Stanford scientists have found a type of cell in a growing heart that could repair damaged coronary arteries, a discovery that could lead to new heart disease treatments.
Coronary artery disease is the leading cause of death worldwide, but there is currently no effective method to regenerate new coronary arteries in diseased or injured hearts.
The findings identified a progenitor cell type that could make it possible.
The study was carried out with mice but, as the blood vessels of the human heart are similar, it could lead to new treatments for the disease or to restore blood flow after a heart attack, researchers said.
“Current methods to grow new blood vessels in the heart stimulate fine blood vessels rather than re-establishing the strong supply of blood provided by the main arteries. We need arteries to restore normal function,” said senior author Kristy Red-Horse from the Department of Biological Sciences at Stanford University.
“If we want to regenerate diseased hearts, we need to first understand how the heart creates the building blocks of healthy coronary arteries,” said lead author Dr Katharina Volz, from Stanford.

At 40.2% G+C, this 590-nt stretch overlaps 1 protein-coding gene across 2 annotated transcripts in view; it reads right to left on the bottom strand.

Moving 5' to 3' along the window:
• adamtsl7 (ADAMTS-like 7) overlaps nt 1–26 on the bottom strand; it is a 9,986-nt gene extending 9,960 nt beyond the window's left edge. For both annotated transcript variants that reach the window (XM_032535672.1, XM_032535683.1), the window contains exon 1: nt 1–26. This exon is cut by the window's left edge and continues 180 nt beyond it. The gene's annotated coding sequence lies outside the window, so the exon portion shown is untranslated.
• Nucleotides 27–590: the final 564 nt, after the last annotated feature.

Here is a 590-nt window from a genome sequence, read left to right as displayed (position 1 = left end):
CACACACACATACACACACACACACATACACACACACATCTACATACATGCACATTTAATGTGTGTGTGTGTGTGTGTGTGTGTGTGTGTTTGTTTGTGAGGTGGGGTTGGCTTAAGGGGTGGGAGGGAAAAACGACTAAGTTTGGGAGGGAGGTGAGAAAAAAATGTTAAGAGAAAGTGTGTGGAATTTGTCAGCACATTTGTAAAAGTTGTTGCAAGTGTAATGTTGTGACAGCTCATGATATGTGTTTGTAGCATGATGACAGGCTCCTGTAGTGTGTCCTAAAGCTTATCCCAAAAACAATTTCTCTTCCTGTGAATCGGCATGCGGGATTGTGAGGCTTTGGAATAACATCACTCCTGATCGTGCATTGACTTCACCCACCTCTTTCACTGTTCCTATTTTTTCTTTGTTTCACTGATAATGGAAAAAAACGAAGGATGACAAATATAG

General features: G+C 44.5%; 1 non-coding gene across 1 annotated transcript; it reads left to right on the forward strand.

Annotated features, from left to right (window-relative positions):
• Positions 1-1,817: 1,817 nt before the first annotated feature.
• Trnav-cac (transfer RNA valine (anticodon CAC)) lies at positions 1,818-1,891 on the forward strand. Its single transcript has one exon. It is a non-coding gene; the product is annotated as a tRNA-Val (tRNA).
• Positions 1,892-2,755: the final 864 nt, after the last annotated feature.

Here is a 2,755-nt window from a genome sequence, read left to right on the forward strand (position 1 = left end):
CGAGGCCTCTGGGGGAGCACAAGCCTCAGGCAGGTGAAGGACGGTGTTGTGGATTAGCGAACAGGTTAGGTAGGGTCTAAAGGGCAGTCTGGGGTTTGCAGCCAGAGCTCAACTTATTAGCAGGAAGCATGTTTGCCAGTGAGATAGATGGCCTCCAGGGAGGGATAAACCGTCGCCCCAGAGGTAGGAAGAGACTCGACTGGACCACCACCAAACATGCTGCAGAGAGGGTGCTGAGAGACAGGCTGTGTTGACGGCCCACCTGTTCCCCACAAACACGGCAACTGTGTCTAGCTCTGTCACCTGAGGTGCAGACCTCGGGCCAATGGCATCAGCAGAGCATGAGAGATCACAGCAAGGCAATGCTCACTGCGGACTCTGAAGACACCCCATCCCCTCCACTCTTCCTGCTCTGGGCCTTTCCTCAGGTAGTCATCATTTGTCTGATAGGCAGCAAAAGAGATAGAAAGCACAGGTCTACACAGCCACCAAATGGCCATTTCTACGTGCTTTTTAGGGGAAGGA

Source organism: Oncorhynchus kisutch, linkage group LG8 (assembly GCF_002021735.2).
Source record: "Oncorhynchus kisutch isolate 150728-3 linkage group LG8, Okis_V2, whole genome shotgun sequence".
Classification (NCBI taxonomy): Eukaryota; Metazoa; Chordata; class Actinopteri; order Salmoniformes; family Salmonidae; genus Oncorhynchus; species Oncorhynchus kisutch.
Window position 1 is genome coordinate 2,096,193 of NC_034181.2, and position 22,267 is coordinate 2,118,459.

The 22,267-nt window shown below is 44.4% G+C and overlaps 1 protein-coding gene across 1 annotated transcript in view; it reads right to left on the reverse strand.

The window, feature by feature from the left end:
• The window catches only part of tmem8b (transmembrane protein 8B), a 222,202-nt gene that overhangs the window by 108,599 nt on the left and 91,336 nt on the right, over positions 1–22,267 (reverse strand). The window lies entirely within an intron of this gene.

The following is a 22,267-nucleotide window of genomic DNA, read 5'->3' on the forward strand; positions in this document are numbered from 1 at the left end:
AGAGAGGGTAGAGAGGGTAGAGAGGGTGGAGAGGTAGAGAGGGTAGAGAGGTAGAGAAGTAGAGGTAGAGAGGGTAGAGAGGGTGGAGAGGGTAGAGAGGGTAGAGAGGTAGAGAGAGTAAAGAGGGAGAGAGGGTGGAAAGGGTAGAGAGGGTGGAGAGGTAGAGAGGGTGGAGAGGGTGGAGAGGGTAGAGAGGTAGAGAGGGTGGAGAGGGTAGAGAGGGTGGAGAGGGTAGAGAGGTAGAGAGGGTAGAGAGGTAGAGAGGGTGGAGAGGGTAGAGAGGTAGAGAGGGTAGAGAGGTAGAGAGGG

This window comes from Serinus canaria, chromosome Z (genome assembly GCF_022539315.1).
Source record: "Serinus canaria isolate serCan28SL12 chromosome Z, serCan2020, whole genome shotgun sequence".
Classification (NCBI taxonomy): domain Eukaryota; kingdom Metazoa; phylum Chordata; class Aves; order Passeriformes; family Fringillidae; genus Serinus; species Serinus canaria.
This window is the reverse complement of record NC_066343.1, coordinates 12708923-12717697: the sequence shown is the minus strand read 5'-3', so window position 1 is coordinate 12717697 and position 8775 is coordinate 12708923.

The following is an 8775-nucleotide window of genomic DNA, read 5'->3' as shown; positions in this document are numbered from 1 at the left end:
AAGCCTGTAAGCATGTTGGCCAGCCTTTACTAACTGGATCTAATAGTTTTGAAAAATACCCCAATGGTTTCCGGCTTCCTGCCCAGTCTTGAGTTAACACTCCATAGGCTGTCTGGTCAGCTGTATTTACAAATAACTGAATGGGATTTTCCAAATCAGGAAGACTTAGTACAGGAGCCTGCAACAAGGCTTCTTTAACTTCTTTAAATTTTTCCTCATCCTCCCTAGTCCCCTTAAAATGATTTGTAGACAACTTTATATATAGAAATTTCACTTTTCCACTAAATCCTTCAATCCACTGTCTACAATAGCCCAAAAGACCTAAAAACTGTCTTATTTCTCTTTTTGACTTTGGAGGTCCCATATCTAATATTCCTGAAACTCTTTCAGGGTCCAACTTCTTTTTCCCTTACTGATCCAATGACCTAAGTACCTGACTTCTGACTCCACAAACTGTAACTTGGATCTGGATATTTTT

It was already known that smooth muscle is formed from cells in the epicardium, the layer that covers the heart. During embryonic development, many epicardial cells travel deeper into the wall of the heart and some form smooth muscle.
But the original cell type that undergoes this transition, and the signals that trigger differentiation into smooth muscle, were poorly understood.
The team can now show that the smooth muscle of the arteries is derived from cells called pericytes. The small capillary blood vessels throughout the developing heart are covered in pericytes.
They receive signals through a protein called Notch 3 to differentiate and form the smooth muscle covering needed for larger artery walls.
Pericytes are also found throughout the adult heart which suggests that they could be used to trigger a self-repair mechanism.
When the main arteries become blocked and a person suffers a heart attack, small collateral vessels can form a detour around the blockage. Large collateral arteries are required to provide significant blood flow to healing tissues.
Providing the right molecular signals to turn pericytes into smooth muscle cells may promote a transition from tiny blood vessels to true arteries in the healing heart.
The study was published in the journal eLife.